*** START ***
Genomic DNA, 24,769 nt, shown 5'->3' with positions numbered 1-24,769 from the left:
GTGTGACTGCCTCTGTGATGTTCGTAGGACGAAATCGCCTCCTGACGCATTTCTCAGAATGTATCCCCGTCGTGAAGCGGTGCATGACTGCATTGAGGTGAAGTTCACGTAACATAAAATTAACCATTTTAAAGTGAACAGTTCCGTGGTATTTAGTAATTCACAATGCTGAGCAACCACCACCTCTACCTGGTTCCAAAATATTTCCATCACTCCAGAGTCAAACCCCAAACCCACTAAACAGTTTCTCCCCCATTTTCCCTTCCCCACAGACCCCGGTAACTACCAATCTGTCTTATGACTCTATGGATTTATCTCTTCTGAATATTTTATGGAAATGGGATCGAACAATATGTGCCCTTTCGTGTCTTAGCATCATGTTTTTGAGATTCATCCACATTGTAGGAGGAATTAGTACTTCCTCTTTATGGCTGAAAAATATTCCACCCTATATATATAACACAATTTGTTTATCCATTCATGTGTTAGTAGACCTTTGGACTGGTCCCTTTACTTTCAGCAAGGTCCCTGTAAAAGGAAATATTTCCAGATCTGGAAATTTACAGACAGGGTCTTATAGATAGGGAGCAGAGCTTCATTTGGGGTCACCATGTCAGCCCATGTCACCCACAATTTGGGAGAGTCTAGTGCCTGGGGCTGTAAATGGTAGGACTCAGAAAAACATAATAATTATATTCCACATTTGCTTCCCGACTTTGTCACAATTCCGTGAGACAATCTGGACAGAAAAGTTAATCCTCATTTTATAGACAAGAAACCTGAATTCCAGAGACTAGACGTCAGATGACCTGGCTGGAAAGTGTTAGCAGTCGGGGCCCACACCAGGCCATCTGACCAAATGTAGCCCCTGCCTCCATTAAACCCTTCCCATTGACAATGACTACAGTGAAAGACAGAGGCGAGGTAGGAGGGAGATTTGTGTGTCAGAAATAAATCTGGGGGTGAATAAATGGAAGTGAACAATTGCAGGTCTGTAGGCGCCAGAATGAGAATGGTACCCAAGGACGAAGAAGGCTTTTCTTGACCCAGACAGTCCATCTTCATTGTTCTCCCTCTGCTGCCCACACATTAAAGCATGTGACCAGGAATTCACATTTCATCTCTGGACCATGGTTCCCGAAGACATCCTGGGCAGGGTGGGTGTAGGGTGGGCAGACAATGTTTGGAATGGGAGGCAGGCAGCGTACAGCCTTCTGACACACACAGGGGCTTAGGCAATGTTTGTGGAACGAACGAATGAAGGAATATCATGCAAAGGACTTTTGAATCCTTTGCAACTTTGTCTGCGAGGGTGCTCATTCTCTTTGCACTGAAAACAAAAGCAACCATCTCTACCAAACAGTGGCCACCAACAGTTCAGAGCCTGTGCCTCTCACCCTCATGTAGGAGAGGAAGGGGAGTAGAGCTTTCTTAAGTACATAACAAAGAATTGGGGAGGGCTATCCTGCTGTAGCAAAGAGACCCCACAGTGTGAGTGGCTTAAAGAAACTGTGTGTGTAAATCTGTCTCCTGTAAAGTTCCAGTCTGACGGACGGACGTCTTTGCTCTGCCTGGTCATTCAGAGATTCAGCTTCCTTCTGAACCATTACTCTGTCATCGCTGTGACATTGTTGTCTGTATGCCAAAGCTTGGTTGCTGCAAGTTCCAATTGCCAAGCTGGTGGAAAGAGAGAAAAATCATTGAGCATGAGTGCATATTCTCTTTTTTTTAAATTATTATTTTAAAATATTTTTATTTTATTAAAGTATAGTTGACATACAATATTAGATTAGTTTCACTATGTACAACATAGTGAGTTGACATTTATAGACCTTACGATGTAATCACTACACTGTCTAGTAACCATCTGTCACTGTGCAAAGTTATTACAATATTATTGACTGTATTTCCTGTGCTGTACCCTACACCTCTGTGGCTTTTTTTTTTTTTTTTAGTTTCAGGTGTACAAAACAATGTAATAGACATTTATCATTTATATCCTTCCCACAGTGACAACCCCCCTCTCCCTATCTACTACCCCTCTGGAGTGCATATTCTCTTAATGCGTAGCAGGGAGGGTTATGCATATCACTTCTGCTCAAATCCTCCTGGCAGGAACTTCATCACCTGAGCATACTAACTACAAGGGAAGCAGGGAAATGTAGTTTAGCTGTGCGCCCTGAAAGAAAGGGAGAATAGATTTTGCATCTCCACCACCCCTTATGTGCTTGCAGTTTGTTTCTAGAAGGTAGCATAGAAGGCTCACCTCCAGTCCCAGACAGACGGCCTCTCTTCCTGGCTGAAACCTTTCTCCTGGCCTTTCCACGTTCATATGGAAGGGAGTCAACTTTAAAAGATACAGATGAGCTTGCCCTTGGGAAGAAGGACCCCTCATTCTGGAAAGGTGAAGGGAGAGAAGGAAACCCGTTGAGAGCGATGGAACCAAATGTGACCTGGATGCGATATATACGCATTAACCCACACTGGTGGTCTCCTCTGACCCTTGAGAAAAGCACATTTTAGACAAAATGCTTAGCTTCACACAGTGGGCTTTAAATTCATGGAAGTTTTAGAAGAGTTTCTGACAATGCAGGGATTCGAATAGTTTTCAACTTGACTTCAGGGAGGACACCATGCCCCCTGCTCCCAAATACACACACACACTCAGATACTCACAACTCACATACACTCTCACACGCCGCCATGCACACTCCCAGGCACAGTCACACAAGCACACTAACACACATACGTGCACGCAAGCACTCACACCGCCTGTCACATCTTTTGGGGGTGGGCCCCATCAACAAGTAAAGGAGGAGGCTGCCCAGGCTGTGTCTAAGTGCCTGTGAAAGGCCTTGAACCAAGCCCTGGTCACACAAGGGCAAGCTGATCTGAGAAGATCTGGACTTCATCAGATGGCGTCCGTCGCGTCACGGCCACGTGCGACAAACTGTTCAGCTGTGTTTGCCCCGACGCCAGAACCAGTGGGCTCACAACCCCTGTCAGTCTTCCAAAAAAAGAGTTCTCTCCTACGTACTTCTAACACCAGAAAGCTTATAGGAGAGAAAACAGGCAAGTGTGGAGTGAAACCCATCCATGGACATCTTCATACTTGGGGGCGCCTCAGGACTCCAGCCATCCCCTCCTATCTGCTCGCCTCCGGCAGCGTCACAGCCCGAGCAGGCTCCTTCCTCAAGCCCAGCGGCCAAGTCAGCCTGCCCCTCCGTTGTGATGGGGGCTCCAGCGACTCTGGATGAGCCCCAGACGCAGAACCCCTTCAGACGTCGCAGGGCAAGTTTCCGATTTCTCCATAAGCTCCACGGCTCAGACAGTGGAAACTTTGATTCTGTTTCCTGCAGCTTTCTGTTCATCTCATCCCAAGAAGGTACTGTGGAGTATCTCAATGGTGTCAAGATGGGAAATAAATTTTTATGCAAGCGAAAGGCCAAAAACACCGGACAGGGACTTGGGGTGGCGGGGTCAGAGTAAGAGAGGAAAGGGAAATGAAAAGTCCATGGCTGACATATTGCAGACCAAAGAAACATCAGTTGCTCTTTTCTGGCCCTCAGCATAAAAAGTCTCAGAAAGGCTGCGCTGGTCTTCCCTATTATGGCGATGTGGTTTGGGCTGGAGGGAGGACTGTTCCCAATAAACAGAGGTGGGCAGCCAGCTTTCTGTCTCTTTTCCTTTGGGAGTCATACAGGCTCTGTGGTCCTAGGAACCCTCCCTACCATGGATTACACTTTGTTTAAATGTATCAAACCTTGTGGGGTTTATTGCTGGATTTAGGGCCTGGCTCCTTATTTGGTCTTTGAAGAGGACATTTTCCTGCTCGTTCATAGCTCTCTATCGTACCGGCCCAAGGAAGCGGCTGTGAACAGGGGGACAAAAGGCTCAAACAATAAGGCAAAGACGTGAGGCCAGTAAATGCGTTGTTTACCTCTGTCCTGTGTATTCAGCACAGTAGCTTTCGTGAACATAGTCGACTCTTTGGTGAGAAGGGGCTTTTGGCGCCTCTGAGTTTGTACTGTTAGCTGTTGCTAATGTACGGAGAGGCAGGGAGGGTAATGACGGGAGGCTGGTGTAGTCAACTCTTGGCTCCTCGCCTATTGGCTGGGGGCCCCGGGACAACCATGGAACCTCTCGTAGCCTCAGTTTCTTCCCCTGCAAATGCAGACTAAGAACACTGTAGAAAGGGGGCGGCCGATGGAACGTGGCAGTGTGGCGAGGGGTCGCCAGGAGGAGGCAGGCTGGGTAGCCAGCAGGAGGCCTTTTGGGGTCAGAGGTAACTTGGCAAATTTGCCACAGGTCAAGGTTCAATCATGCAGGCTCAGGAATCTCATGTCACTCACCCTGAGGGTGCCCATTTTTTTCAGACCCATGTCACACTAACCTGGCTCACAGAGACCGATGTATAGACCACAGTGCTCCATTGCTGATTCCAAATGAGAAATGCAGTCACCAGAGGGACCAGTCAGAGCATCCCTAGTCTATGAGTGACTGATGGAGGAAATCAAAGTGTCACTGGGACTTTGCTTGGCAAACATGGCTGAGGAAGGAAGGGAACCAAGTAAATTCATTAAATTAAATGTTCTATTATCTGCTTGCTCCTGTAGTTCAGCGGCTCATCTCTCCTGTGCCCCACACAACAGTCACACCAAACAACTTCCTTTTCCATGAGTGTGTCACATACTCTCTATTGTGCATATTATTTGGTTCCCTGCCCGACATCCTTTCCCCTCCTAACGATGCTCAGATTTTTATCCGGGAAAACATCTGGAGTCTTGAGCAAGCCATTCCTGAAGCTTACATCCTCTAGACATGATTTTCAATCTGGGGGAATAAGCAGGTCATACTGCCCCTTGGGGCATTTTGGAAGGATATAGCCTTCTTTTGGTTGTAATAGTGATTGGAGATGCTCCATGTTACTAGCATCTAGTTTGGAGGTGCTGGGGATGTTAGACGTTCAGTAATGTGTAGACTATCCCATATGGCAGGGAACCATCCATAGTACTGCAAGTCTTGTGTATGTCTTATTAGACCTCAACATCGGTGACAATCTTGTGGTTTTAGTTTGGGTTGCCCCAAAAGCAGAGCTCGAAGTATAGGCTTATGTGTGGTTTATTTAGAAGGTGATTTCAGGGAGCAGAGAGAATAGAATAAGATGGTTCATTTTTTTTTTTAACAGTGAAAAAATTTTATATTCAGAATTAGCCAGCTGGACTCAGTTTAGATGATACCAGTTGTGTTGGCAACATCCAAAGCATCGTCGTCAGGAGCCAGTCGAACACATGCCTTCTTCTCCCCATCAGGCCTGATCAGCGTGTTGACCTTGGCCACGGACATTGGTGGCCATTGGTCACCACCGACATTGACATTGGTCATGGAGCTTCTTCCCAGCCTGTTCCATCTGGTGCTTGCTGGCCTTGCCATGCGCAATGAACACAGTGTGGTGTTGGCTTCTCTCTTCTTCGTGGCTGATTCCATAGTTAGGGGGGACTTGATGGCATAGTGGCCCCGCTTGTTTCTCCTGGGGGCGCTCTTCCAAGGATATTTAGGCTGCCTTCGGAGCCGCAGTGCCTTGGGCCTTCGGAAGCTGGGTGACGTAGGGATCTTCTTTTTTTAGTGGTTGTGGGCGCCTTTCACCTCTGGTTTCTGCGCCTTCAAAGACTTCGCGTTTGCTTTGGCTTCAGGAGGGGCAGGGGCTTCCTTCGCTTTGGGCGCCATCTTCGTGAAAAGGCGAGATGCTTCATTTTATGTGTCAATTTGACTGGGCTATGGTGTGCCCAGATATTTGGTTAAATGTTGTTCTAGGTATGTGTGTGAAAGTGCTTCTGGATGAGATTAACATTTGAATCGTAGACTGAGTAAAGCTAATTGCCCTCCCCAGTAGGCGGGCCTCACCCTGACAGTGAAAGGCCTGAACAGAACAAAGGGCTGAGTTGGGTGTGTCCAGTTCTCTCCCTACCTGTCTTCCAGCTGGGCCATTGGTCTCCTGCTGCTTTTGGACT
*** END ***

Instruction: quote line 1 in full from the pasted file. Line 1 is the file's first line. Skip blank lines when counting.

Genomic DNA, 24,769 nt, shown 5'->3' with positions numbered 1-24,769 from the left: